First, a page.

Business profits pass through to the owners of an S corp, and so do the company’s losses. Unlike C corporation shareholders, S corp owners can write off the business’s losses on their personal income statements.
Thanks to the Tax Cuts and Jobs Act, some S corp owners may be able to deduct up to 20% of their qualified business income. This deduction isn’t available to C corporation shareholders.
Qualified business income (QBI) is basically your share of the company’s profits, or, as the IRS puts it, “QBI is the net amount of qualified items of income, gain, deduction and loss from any qualified trade or business, including income from partnerships, S corporations, sole proprietorships, and certain trusts.” The IRS website has a detailed explanation as to what is and is not included in QBI. There’s an income threshold that, if exceeded, may reduce your QBI (see the IRS website for details).
S corp status also has its weaknesses for C corps:
As we said, an S corp can’t have more than 100 shareholders, while a C corporation has no restriction on the number of shareholders.
Corporations can sometimes use preferred stock to entice investors, but the IRS doesn’t allow this for S corps.
S corp shareholders must all be U.S. citizens, or certain trusts or estates. You also can’t have corporations or partnerships as shareholders.
Because of the extra limitations S corps have, the IRS looks at them more closely to see if they’re in compliance. Your corporation is more likely to get audited.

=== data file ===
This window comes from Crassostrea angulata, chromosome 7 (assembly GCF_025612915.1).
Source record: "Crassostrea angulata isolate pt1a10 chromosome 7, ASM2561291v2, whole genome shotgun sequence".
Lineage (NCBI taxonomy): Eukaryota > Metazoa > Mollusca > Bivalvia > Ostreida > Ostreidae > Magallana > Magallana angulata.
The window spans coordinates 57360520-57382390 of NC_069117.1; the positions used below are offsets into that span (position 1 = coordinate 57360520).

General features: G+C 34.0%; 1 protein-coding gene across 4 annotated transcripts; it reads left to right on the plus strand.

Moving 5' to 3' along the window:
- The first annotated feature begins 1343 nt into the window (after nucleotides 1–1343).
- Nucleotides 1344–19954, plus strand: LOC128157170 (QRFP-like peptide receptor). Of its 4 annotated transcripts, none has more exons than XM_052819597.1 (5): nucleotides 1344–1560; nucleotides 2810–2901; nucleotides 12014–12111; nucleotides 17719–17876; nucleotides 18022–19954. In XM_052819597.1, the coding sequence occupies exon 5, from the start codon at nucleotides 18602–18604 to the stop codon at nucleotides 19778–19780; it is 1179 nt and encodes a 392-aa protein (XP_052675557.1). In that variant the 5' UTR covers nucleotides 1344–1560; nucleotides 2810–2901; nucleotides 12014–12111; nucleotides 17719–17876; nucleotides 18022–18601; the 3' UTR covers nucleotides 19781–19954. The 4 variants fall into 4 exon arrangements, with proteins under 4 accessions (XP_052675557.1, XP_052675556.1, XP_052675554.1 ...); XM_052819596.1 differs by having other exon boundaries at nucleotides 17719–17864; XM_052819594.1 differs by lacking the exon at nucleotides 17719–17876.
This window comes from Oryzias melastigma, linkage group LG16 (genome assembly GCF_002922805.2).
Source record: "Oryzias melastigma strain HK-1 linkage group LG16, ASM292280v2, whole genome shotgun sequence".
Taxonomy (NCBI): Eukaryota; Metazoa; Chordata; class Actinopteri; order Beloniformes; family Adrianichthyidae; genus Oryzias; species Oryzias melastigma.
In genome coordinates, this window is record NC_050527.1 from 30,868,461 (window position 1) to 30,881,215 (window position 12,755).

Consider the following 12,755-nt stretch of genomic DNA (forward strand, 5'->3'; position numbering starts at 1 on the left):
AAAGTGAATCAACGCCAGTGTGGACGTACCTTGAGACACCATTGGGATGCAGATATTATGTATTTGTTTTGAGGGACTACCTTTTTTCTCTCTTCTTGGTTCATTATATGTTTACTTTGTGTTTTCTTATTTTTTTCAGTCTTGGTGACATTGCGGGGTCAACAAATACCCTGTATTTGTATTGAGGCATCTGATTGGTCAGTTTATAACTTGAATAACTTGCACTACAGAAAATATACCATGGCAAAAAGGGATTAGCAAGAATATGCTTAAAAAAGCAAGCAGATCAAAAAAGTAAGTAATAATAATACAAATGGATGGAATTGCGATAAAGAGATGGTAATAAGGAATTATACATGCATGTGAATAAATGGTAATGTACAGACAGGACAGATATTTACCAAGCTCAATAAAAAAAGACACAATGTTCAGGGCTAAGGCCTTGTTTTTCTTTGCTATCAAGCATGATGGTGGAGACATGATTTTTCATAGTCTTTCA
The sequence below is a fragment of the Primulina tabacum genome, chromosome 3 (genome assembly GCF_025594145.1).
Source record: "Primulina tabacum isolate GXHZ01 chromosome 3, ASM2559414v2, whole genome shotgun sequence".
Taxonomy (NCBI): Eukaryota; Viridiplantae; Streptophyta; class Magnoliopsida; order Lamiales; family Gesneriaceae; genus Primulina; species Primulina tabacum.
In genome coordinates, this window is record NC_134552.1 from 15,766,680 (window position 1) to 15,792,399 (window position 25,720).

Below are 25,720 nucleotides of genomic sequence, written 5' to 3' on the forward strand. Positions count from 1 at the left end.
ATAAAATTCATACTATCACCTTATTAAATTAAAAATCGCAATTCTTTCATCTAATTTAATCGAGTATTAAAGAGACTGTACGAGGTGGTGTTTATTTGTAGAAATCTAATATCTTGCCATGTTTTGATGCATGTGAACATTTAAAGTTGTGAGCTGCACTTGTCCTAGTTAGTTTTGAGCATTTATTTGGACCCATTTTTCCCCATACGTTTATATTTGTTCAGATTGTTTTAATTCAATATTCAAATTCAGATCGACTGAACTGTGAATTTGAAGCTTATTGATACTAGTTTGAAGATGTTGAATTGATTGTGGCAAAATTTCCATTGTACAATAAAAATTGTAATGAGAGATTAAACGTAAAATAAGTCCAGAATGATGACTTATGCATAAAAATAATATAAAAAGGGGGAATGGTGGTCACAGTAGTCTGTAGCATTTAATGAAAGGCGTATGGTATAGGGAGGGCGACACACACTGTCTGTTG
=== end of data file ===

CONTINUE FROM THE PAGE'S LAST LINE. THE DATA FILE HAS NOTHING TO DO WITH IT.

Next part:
Having an S corp election brings other pros and cons for an LLC.
The benefits of filing as an S corp for an LLC aren’t exactly the same as they are for C corporations. An LLC already has pass-through taxation by default, so the advantages of S corp tax designation for an LLC come from federal self-employment tax. We’ll explain.
The members of an LLC are usually considered self-employed. They’re compensated by receiving their share of profits from the LLC, but they can’t be employed by the LLC. Being self-employed means paying self-employment taxes (Social Security and Medicare, which add up to about 15.3%) on all profits they receive from the LLC. This is double the taxes they’d pay when working for someone else because their employer would pay half of them.
But when the members elect S corp status, they get to be compensated in two ways, by receiving their share of the profits and by being an employee of the LLC. Once they do that, they only pay taxes for Social Security and Medicare on their salary and not the profits they receive. Depending on factors such as how profitable your company is, the savings could add up to a lot. (Note that the members will still pay income tax and all other applicable taxes on their share of the profits and any other taxable income.) Money paid out as salary is a tax-deductible expense for the business.